Smokers who use e-cigarettes are less likely to quit
It has been argued that e-cigarettes are of benefit to smokers as an alternative to cigarettes. New research counters this proposition by suggesting that smokers who use e-cigarettes are less likely to quit than those who do not use the devices.
The research, published in the American Journal of Public Health (online, 16 April 2015), included 1,000 smokers in California who were assessed twice, 12 months apart. At baseline, one quarter of the sample had used e-cigarettes. At the end of follow-up, e-cigarette users were significantly less likely to have quit or reduced their cigarette consumption compared with those who had never used e-cigarettes.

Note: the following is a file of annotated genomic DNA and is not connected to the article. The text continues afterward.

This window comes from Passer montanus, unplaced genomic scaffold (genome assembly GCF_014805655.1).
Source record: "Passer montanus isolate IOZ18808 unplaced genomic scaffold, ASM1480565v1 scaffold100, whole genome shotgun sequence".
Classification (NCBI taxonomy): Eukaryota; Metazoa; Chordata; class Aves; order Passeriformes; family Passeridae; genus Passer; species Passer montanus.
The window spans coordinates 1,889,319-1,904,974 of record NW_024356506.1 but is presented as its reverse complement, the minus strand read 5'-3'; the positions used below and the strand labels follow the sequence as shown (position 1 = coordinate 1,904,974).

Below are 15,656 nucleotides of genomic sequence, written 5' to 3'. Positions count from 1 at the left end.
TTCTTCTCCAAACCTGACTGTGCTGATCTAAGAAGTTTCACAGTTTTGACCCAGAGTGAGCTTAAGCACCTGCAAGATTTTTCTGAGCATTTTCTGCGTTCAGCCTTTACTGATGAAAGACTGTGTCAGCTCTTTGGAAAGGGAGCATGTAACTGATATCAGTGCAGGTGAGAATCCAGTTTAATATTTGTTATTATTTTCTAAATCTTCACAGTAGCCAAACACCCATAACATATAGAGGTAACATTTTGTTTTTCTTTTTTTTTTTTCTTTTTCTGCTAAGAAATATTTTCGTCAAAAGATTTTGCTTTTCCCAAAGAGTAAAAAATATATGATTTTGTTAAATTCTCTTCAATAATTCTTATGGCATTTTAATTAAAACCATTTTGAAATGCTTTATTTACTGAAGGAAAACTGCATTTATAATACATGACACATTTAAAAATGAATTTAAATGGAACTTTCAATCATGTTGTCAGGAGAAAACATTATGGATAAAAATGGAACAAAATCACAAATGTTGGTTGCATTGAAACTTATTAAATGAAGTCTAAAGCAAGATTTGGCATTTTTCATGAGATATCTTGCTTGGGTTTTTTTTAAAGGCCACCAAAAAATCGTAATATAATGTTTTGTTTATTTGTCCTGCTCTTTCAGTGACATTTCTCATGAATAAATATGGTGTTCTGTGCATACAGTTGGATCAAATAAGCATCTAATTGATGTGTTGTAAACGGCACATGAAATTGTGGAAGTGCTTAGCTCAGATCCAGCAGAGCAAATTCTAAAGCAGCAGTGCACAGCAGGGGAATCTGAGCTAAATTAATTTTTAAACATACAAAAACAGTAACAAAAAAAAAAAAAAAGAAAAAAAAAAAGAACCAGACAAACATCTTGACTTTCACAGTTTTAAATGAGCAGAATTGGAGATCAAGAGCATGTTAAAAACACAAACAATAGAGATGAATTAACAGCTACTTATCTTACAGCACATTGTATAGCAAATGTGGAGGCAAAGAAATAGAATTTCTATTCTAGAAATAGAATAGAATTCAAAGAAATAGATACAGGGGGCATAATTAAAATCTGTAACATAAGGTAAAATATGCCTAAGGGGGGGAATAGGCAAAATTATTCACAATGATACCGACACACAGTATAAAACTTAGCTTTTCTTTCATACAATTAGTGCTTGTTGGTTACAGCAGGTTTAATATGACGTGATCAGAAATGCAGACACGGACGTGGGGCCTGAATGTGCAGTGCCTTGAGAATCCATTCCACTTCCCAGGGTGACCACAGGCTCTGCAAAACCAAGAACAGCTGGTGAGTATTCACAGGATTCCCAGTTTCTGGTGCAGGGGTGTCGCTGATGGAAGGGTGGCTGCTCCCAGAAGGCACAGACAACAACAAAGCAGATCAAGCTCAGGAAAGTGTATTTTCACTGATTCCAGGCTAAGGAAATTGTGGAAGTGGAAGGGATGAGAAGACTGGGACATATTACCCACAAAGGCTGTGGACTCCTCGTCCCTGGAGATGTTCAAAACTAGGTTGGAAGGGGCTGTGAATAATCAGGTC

“Smokers who have used e-cigarettes may be at increased risk for not being able to quit smoking,” conclude the authors. They say the findings have important policy and regulation implications.
Citation: The Pharmaceutical Journal DOI: 10.1211/PJ.2015.20068450
Recommended from Pharmaceutical Press